Reviewed Work(s): An Introduction to Augustine's Confessions by James J. O'Donnell

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Reviewed Work(s): An Introduction to Augustine's Confessions by James J. O'Donnell Empty Reviewed Work(s): An Introduction to Augustine's Confessions by James J. O'Donnell

Post by RobynduPreez on Fri Aug 17, 2018 8:57 am

Honours Medieval Seminar Small Task
Reviewed Work(s): "An Introduction to Augustine's Confessions" by James J. O'Donnell
Review By: Robyn du Preez
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Wordcount: 1219 
(Two Page Word Document)

“It is impossible then, to take the Confession in a vacuum, and it is impossible to give any single interpretation that will satisfy. Even these few paragraphs of summary give a misleading impression of simplicity and directness, for a work that draws its rare power from complexity, subtlety, and nuance.”  - James J. O’Donnell.

This review stands in agreement that O’Donnell’s portrayal and introductory commentary on St Augustine’s Confessions are, as he stated, “misleading.” However, it is not any more misleading than any other given critique of this particular text, and in most ways acts as an amiable guide into the beginnings of understanding St Augustine and his work. 

Understanding that O’Donnell’s article functions as an introductory source into the work of St Augustine, the broad scope covered by the author and the little interaction with the text itself is feasible. However, the argument for the presence of at least a few significant extracts from the text would have bettered the approach taken. In becoming acquainted with Augustine, to know that he wished to be told “(setting before him my anxieties) which were the fittest way for one in my case to walk in Thy paths” (Book 8 Chapter 1) would have given the clear direction and purpose of the text as a unified whole. Furthermore, knowing that the author wrote with his reader’s in mind allows for a better guide to understanding the text and its purpose. The text was written, unarguably, to write his ‘confessions’ in order to bring his God praise, as well as for the benefit of other readers who are plausible future converts or followers of his faith. “If then my voice and pen would confess unto Thee the whole, whatsoever knots Thou didst open for me in this question, what reader would hold out to take in the whole? Nor shall my heart for all this cease to give Thee honour, and a song of praise, for those things which it is not able to express” (Book 12 Chapter 6).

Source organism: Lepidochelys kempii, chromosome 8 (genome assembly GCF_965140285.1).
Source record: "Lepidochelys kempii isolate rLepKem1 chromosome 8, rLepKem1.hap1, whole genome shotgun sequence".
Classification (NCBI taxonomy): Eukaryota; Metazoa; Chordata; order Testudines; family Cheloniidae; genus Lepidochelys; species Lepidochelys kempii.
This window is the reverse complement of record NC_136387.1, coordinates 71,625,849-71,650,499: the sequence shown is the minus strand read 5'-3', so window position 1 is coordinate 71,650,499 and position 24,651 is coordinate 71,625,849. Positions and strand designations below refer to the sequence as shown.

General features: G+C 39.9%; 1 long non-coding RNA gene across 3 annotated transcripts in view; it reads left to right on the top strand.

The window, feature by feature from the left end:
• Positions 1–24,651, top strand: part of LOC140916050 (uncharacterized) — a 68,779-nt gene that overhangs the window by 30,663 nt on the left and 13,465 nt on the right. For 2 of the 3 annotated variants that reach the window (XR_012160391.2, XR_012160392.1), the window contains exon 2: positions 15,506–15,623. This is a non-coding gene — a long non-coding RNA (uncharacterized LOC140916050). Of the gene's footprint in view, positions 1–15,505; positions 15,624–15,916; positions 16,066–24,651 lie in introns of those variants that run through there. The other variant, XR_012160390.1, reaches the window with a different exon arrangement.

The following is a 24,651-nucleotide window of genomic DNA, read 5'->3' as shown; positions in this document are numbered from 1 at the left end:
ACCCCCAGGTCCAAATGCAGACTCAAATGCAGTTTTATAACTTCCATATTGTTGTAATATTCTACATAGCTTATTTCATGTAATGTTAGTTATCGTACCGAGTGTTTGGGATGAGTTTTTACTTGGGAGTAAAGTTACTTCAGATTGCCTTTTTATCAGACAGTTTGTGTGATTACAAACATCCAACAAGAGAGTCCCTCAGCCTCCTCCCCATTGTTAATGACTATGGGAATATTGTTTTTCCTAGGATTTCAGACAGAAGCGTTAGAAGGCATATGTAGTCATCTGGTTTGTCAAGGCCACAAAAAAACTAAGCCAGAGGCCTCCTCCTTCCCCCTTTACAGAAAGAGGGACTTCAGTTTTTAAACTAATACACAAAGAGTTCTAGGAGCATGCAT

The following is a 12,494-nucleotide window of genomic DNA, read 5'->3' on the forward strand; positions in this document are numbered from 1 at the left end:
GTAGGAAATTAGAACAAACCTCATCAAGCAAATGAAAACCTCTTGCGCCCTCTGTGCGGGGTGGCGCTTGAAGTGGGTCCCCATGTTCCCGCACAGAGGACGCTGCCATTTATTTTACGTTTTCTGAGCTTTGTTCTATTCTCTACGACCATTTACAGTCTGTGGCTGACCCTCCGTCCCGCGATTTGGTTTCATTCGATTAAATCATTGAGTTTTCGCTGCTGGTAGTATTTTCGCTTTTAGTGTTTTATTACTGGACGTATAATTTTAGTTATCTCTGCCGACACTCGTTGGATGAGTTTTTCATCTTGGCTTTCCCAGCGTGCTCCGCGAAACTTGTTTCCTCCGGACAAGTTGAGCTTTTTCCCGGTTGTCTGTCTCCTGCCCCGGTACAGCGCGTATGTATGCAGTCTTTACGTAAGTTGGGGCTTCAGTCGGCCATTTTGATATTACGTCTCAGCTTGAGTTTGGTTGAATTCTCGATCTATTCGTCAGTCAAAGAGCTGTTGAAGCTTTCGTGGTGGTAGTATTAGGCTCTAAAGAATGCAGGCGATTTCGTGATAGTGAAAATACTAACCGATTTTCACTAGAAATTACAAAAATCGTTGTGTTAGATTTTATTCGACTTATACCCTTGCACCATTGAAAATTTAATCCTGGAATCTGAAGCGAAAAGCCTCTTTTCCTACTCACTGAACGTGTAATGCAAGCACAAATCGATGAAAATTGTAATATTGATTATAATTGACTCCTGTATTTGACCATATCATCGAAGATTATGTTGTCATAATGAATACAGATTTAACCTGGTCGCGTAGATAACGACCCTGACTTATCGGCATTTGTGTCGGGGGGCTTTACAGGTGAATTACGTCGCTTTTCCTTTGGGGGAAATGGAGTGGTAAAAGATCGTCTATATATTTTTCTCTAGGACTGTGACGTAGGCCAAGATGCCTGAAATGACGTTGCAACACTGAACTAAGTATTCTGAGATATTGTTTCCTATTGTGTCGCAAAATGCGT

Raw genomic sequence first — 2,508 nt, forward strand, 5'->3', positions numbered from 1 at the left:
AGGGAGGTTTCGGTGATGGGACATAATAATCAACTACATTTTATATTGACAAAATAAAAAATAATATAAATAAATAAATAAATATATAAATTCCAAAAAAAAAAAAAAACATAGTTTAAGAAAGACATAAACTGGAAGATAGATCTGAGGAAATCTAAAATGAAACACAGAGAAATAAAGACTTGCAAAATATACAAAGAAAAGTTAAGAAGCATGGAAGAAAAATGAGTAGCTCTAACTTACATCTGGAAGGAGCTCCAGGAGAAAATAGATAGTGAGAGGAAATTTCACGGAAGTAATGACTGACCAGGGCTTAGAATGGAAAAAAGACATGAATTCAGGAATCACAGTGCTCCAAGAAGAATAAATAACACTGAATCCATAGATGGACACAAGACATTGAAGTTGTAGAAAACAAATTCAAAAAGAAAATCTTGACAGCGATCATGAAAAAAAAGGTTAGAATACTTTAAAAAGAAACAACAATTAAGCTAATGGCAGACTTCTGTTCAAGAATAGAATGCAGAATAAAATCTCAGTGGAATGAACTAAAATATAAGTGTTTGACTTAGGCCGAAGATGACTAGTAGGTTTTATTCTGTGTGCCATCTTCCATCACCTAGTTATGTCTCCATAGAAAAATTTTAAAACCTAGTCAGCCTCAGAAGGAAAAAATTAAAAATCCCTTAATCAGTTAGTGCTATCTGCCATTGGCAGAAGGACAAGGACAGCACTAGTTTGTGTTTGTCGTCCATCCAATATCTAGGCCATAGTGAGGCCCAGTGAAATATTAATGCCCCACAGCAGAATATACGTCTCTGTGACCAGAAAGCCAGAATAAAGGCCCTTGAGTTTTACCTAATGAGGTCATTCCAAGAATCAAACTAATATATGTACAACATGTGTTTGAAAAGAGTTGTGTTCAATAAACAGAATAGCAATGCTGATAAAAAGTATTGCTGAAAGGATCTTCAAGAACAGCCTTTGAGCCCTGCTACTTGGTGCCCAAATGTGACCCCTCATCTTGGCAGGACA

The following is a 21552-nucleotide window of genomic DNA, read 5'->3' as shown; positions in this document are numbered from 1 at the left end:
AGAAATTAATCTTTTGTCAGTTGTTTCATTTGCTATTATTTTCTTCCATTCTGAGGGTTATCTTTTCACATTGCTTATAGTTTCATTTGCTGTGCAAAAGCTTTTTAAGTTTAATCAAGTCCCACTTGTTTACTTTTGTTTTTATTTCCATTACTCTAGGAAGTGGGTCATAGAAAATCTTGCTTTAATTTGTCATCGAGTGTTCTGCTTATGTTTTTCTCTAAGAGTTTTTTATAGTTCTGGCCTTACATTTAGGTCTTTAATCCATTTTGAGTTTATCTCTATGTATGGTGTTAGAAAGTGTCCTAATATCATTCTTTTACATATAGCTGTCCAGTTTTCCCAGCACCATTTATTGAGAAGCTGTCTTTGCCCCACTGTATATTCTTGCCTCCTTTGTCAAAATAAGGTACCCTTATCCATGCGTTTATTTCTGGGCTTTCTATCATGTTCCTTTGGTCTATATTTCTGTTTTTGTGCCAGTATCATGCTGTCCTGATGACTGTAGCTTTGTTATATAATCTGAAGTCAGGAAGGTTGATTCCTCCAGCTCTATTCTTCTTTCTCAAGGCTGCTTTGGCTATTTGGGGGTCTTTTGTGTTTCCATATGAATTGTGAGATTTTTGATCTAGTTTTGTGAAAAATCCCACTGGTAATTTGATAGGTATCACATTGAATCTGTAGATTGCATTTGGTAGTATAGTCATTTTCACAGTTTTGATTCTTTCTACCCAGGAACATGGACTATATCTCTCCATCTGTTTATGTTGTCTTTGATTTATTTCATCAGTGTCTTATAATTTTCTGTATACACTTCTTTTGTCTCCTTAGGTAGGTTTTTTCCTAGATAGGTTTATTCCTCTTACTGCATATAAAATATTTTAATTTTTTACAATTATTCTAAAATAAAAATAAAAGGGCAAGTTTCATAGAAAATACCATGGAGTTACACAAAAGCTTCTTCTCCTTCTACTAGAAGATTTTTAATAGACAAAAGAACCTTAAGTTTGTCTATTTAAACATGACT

O’Donnell draws on the ideas of the opaque, the confused and the ambiguous. He begins his article, however, with a particular focus on something that is notably clear in Confessions; being Augustine’s anxiety over his writing and his validity of identity under the authority of his God. O’Donnell then shifts this anxiety to the readers; depicting specific ways in how the readers of the text “fail him (Augustine) in many ways.” He states that “just when we are best explaining Augustine, we are then perhaps furthest away from his thought.”

O’Donnell pays much focus to there not being one specific hidden key to unlocking the text; assumedly quoting Augustine in stating that Augustine wanted to stir the reader’s soul, not test the reader’s ability to “picklock.” This stirring of the soul is depicted fairly often within Augustine’s text itself, but more subtly than O’Donnell suggests. Augustine often interrupts his narrative, asking his God to “stir up” his heart or soul in favour of the Lord, and “awake in the love of Thy mercy and the sweetness of Thy grace,” for example (Book X, Chapter III). This “stirring” is indeed a priority of Augustine’s writing, as he states: “Not, of a truth, that Thou mightest learn them through me, but to stir up mine own and my readers’ devotions towards Thee, that we may all say, Great is the Lord, and greatly to be praised” (Book XI, Chapter 1). Augustine here reveals a subtle intention and purpose that adorns his writing. The nature of this stirring, however, is more eluded than the act itself.